Article  CAS  PubMed  PubMed Central  Google Scholar 

  29. Davalos D, Grutzendler J, Yang G, Kim JV, Zuo Y, Jung S, et al. ATP mediates rapid microglial response to local brain injury in vivo. Nat Neurosci. 2005;8(6):752–8.

    Google Scholar 

  30. Brudek T, Winge K, Agander TK, Pakkenberg B. Screening of Toll-like receptors expression in multiple system atrophy brains. Neurochem Res. 2013;38(6):1252–9.

    Article  CAS  PubMed  Google Scholar 

  31. Kigerl KA, de Rivero Vaccari JP, Dietrich WD, Popovich PG, Keane RW. Pattern recognition receptors and central nervous system repair. Exp Neurol. 2014;258:5–16.

    Article  CAS  PubMed  PubMed Central  Google Scholar 

  32. Bsibsi M, Ravid R, Gveric D, van Noort JM. Broad expression of Toll-like receptors in the human central nervous system. J Neuropathol Exp Neurol. 2002;61(11):1013–21.

    Article  CAS  PubMed  Google Scholar 

  33. Okun E, Griffioen KJ, Lathia JD, Tang S-C, Mattson MP, Arumugam TV. Toll-like receptors in neurodegeneration. Brain Res Rev. 2009;59(2):278–92.

    Article  CAS  PubMed  Google Scholar 

  34. Di Virgilio F. The therapeutic potential of modifying inflammasomes and NOD-like receptors. Pharmacol Rev. 2013;65(3):872–905.

    Article  PubMed  CAS  Google Scholar 

  35. Martinon F, Burns K, Tschopp J. The Inflammasome: a molecular platform triggering activation of inflammatory caspases and processing of proIL-β. Mol Cell. 2002;10(2):417–26.

    Article  CAS  PubMed  Google Scholar 

  36. Fernandes-Alnemri T, Wu J, Yu J, Datta P, Miller B, Jankowski W, et al. The pyroptosome: a supramolecular assembly of ASC dimers mediating inflammatory cell death via caspase-1 activation. Cell Death Differ. 2007;14(9):1590–604.

    Article  CAS  PubMed  Google Scholar 

  37. Abulafia DP, de Rivero Vaccari JP, Lozano JD, Lotocki G, Keane RW, Dietrich WD. Inhibition of the inflammasome complex reduces the inflammatory response after thromboembolic stroke in mice. J Cereb Blood Flow Metab. 2009;29(3):534–44.

    Article  CAS  PubMed  Google Scholar 

  38. Minkiewicz J, Rivero Vaccari JP, Keane RW. Human astrocytes express a novel NLRP2 inflammasome. Glia. 2013;61(7):1113–21.

    Article  PubMed  Google Scholar 

  39. Shi F, Yang Y, Kouadir M, Fu Y, Yang L, Zhou X, et al. Inhibition of phagocytosis and lysosomal acidification suppresses neurotoxic prion peptide-induced NALP3 inflammasome activation in BV2 microglia. J Neuroimmunol. 2013;260(1):121–5.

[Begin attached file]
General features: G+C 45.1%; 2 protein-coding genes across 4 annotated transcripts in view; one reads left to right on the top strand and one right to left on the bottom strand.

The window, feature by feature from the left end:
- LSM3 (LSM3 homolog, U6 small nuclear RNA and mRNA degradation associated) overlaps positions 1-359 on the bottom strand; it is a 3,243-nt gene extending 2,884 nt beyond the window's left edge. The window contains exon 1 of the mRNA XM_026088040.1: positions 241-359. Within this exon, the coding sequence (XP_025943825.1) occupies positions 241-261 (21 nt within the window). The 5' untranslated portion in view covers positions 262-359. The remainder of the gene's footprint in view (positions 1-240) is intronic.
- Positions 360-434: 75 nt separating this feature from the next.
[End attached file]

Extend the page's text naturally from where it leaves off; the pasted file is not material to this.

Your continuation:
Article  CAS  PubMed  Google Scholar 

  40. de Rivero Vaccari JP, Lotocki G, Marcillo AE, Dietrich WD, Keane RW. A molecular platform in neurons regulates inflammation after spinal cord injury. J Neurosci. 2008;28(13):3404–14.

    Article  PubMed  PubMed Central  CAS  Google Scholar 

  41. Couturier J, Stancu I-C, Schakman O, Pierrot N, Huaux F, Kienlen-Campard P, et al. Activation of phagocytic activity in astrocytes by reduced expression of the inflammasome component ASC and its implication in a mouse model of Alzheimer disease. J Neuroinflammation. 2016;13(1):1–13.

    Article  CAS  Google Scholar 

  42. Gustin A, Kirchmeyer M, Koncina E, Felten P, Losciuto S, Heurtaux T, et al. NLRP3 inflammasome is expressed and functional in mouse brain microglia but not in astrocytes. PLoS One. 2015;10(6):e0130624.

    Article  PubMed  PubMed Central  CAS  Google Scholar 

  43. Walsh JG, Muruve DA, Power C. Inflammasomes in the CNS. Nat Rev Neurosci. 2014;15(2):84–97.

    Article  CAS  PubMed  Google Scholar 

  44. Andoh T, Kishi H, Motoki K, Nakanishi K, Kuraishi Y, Muraguchi A. Protective effect of IL-18 on kainate- and IL-1β-induced cerebellar ataxia in mice. J Immunol. 2008;180(4):2322–8.

    Article  CAS  PubMed  Google Scholar 

  45. Goines PE, Ashwood P. Cytokine dysregulation in autism spectrum disorders (ASD): possible role of the environment. Neurotoxicol Teratol. 2013;36:67–81.

    Article  CAS  PubMed  Google Scholar 

  46. Savarin C, Bergmann CC. Neuroimmunology of central nervous system viral infections: the cells, molecules and mechanisms involved. Curr Opin Pharmacol. 2008;8(4):472–9.

    Article  CAS  PubMed  PubMed Central  Google Scholar